What Apartment Investors Can Learn From Whole Foods

by | 10 June 2015

You may be familiar with my outspoken advocacy of the study and application of retail strategy to apartment investment. Whether in commercial real estate or simple business strategy, cross-pollination of ideas can be very effective in influencing creativity and spurring growth. The retail world is replete with modern and sexy business strategies. We don’t often look to the staid, ho-hum world of the grocer to unearth conceptual underpinnings of a modernized real estate investment approach. Enter Whole Foods.

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The health-conscious grocer from Texas is known for stratospheric prices and as the only place one can find an ostrich egg on last-minute notice. However, in certain circles, it is also known for its real estate practices. Take, for instance, the “Whole Foods Effect,” the theory that there’s a financially positive impact if Whole Foods moves into a neighborhood. Because of this, it’s worth paying attention to Whole Foods’ thoughtful and modern practices beyond its prescient and impactful site selections.

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Creating “there there” before others see it

Catching or predicting a real estate market right before an upswing is one of the greatest factors in asset appreciation and investment returns. Whole Foods has made a business out of helping grow emerging real estate markets. Dating back to Washington, D.C.’s, Logan Circle store in 2000 or Boston’s Jamaica Plain store in 2011 or Midtown Detroit (yes, Detroit!) in 2012, Whole Foods’ prescience in site selection has resulted in significant asset appreciation both at the store level and for the nearby community.

Early entrance into a market that is about to “pop” is a tricky task yet not impossible. Whole Foods’ repeated wins in this category suggest a replicable strategy. In Portland, another grocer in the natural and organic space has experienced similar results. Portland’s New Seasons Market continues to establish neighborhoods throughout Portland as the next “hot” real estate markets. Stores along Hawthorne, N. Williams and SE Division are fantastic proofs-of-concept and very much applicable to markets like Seattle.

In the case of both Whole Foods and New Seasons Market, entrance into a new market is predicated on meeting demand, identifying social and economic fabrics that others don’t see, and ultimately taking risk based on solid investment fundamentals. In Seattle and other Puget Sound markets, for example, these same fundamentals exist in downtowns in Bothell and Burien and as close to the core of Seattle as the Central District.

Curate the millennial experience

Earlier this month Whole Foods announced a new concept store targeting the millennial shopper. The new concept has been introduced as an “and” strategy — complementing their existing stores and providing lower-cost options to a generation nearly 90 million strong. The branding is focused on “modern, streamlined design, innovative technology and a curated selection to deliver a convenient, transparent and values-oriented shopping experience”.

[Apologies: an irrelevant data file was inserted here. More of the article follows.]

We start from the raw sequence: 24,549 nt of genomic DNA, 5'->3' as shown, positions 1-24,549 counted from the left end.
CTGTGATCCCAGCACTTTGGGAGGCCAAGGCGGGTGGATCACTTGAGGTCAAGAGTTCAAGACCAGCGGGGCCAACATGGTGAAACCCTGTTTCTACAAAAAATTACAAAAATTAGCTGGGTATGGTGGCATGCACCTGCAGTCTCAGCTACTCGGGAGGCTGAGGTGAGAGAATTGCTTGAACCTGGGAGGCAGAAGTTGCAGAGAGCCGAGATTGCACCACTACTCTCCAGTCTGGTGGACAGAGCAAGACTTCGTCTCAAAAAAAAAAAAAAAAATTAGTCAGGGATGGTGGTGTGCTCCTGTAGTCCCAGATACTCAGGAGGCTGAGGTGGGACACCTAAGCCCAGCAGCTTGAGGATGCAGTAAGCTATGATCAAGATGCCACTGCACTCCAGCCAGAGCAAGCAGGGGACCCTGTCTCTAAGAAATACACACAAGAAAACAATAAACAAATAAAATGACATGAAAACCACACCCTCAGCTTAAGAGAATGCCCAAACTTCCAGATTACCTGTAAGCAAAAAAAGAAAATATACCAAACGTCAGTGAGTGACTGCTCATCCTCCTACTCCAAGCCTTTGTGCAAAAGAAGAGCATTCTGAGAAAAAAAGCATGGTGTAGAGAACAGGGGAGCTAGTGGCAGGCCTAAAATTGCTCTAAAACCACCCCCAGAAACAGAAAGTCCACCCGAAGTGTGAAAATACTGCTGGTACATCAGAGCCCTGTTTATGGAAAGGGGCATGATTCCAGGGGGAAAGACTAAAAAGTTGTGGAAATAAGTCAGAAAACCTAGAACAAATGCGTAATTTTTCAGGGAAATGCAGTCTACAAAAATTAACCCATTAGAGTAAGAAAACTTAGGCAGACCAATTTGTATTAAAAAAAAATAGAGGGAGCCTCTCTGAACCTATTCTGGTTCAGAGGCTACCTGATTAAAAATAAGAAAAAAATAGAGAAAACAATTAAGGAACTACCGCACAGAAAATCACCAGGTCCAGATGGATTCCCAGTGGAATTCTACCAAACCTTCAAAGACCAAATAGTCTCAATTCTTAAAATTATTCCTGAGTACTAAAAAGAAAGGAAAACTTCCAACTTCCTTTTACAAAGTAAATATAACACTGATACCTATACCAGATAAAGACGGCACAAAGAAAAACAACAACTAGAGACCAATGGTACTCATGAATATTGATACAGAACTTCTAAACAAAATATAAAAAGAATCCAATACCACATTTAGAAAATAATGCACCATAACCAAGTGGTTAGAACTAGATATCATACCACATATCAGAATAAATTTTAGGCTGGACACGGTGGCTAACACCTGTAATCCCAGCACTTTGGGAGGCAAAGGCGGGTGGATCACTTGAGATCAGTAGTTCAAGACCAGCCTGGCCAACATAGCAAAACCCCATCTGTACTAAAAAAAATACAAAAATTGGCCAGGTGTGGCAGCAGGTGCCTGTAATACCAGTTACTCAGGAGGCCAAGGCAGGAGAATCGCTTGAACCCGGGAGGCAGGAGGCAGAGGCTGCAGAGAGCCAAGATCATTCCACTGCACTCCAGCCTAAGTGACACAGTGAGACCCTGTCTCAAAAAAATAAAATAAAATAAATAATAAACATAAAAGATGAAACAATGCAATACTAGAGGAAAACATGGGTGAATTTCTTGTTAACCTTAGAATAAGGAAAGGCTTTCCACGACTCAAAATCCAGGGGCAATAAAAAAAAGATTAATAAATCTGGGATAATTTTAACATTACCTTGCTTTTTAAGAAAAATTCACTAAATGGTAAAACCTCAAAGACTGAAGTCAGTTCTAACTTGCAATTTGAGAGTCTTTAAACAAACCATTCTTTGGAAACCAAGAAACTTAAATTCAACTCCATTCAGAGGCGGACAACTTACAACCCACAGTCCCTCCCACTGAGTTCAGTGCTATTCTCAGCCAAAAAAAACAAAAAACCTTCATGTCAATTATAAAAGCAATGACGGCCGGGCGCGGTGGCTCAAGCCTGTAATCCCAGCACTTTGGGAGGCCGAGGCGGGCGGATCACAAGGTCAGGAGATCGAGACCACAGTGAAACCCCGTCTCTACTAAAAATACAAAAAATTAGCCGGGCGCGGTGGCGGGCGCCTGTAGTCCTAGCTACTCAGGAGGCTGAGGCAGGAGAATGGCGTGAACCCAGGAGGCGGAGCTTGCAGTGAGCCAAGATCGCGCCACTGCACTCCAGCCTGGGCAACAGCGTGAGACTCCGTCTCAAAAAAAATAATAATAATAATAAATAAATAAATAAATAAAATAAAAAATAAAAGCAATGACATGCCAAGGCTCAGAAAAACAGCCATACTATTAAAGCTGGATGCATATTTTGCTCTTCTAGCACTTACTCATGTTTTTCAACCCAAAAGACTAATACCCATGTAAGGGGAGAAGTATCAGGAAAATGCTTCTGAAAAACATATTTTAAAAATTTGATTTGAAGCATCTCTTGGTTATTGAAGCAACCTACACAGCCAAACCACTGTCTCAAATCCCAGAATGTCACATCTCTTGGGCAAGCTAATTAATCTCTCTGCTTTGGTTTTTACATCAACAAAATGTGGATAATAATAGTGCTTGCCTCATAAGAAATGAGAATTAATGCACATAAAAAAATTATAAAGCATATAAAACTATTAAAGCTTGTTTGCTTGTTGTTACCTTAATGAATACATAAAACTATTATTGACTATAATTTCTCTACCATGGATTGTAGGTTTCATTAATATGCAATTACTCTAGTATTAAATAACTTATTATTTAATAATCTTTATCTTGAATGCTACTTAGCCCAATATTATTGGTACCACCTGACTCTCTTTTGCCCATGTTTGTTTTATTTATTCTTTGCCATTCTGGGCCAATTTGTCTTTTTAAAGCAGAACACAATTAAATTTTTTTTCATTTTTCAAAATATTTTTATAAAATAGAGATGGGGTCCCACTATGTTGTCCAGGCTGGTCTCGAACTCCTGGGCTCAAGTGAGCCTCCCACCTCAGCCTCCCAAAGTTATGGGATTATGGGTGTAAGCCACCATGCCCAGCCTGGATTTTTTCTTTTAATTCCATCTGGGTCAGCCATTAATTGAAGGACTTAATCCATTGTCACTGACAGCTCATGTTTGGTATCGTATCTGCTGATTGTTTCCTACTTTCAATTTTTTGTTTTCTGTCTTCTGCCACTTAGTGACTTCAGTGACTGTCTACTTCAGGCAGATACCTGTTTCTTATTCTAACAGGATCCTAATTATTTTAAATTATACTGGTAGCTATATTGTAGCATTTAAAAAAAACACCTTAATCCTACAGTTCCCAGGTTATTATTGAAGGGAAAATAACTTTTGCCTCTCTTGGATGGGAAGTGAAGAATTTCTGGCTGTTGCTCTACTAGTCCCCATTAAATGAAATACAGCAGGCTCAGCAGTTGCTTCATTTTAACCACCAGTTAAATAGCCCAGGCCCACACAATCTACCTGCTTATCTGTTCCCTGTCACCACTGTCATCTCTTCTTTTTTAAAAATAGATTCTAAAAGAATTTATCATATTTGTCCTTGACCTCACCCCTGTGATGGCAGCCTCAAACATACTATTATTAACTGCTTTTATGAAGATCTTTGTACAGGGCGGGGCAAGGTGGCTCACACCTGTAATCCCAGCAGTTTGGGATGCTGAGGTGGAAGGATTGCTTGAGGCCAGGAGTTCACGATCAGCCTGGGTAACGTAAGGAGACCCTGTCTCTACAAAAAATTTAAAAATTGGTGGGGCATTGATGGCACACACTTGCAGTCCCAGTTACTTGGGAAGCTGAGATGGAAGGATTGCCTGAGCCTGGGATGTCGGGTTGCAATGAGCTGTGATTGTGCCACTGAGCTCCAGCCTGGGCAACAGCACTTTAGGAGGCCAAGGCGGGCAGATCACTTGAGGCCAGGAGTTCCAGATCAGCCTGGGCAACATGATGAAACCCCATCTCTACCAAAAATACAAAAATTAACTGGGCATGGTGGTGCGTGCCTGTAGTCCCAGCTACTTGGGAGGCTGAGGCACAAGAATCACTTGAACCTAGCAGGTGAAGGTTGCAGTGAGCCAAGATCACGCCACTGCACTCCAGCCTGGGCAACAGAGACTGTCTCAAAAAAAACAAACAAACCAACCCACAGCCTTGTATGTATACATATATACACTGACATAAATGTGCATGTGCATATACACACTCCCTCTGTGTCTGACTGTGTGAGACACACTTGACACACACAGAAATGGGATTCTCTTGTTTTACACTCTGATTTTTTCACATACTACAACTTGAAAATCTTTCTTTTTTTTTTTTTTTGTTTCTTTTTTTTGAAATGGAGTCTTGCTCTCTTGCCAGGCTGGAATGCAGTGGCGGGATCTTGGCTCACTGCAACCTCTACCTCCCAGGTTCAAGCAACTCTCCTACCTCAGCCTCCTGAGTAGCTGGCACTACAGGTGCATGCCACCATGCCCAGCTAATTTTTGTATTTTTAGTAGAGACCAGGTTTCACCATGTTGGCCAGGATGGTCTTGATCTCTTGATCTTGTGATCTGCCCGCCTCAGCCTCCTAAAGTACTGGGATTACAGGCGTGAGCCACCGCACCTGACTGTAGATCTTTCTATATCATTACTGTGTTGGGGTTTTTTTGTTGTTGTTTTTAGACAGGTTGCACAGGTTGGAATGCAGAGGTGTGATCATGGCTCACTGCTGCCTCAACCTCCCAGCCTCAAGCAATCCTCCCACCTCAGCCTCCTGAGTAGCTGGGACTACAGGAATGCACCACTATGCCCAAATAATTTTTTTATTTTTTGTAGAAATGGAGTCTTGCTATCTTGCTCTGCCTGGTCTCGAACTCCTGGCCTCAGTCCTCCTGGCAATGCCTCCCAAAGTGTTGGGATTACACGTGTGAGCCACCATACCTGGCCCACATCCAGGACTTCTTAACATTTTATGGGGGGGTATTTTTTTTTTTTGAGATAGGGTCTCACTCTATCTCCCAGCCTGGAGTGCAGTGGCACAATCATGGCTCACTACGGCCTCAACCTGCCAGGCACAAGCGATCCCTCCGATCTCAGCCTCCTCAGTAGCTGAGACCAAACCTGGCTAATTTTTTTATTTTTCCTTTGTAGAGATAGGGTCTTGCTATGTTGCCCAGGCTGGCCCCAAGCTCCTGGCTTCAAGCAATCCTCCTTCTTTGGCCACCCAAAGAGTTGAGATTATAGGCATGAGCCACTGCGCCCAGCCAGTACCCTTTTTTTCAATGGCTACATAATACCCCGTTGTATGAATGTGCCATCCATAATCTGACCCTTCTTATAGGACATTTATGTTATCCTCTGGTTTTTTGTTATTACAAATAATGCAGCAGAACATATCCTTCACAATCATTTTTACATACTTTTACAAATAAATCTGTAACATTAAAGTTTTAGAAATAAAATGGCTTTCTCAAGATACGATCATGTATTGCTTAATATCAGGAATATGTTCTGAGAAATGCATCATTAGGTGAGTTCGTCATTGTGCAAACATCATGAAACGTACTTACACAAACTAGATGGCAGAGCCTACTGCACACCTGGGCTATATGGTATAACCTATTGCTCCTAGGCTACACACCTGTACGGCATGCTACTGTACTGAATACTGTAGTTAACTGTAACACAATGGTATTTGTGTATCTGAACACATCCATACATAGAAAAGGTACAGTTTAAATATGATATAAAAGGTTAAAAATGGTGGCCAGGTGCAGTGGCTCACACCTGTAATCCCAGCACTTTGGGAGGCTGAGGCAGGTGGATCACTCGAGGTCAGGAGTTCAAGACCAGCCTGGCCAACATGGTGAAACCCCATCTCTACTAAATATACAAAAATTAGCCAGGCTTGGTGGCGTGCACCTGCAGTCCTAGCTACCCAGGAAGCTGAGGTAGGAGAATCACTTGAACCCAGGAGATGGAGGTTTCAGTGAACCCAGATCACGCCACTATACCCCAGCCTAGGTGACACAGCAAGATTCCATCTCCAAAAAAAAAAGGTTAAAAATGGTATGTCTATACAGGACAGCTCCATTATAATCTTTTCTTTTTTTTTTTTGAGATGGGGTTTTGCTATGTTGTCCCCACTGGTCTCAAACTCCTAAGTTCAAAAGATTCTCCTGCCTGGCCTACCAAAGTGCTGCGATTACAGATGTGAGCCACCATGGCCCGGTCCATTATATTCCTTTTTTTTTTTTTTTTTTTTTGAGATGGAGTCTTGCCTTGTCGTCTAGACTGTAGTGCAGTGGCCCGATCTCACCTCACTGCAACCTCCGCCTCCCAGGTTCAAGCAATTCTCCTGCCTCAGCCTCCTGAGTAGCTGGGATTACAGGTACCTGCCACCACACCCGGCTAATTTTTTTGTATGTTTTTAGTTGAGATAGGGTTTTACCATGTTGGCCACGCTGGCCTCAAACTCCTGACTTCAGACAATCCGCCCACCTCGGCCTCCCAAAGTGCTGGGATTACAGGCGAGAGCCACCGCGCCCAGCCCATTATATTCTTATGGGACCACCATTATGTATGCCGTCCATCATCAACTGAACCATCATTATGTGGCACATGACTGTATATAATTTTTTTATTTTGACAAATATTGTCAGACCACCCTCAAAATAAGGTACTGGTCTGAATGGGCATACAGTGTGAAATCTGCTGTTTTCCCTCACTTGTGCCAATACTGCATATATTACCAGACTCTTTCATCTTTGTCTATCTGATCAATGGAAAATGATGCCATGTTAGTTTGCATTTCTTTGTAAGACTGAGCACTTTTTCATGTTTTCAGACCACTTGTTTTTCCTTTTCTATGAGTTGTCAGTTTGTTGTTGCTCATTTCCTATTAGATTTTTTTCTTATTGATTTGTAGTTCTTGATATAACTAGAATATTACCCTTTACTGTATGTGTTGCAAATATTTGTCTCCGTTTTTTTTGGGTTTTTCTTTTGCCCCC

The punch line is that the store’s potential customers cannot keep up with their pricing model and competition is on Whole Foods’ heels. In the context of apartment development and investment, if we are not yet having an issue with pricing and competition, we will certainly be there soon!

AvalonBay is a great example of a residential REIT creating a consumer-centric product line: their stratified Avalon, AVA and Eaves brands. Although this strategy has not yet been replicated by others in the apartment industry, it certainly raises some interesting questions about how to keep pace with customers and competition alike.

Competition

Similar to any mature business, Whole Foods must respond to competition. In the last two years, its share price has plummeted nearly 40 percent — largely the result of competing grocers entering the natural and organic foods space. This precipitous drop in share price is not to say that Whole Foods has a poor business model or is in the throes of a terminal death spiral. Yet, the difference between $40 and $65 per share, from May 2015 to. October 2013 respectively, is indicative of the direction any business can travel when it does not stay on top of its game.

In Seattle right now there are more than 10,000 apartment units set for delivery in each of the next three years, with more to come — possibly many, many more. No number of new Amazon.com employees or fine granite countertop or silky stainless steel appliance will provide immunity from competing apartment offerings and affordability concerns.

Not unlike the natural and organic grocer industry, the apartment industry is maturing. Ownership is becoming more institutional, and the product is more refined, higher-end and ultimately costly. All of this growth is coming at the same time that margins are shrinking, at least in the form of cap rate compression, and more developers are building similar product at similar price points. Responding to demand with innovation and differentiation are keys to continued success, especially as competition grows and pricing pressures mount.

Dylan Simon is a hobbyist technophile and self-taught urbanist. For more, follow his blog and connect with him on Twitter and LinkedIn.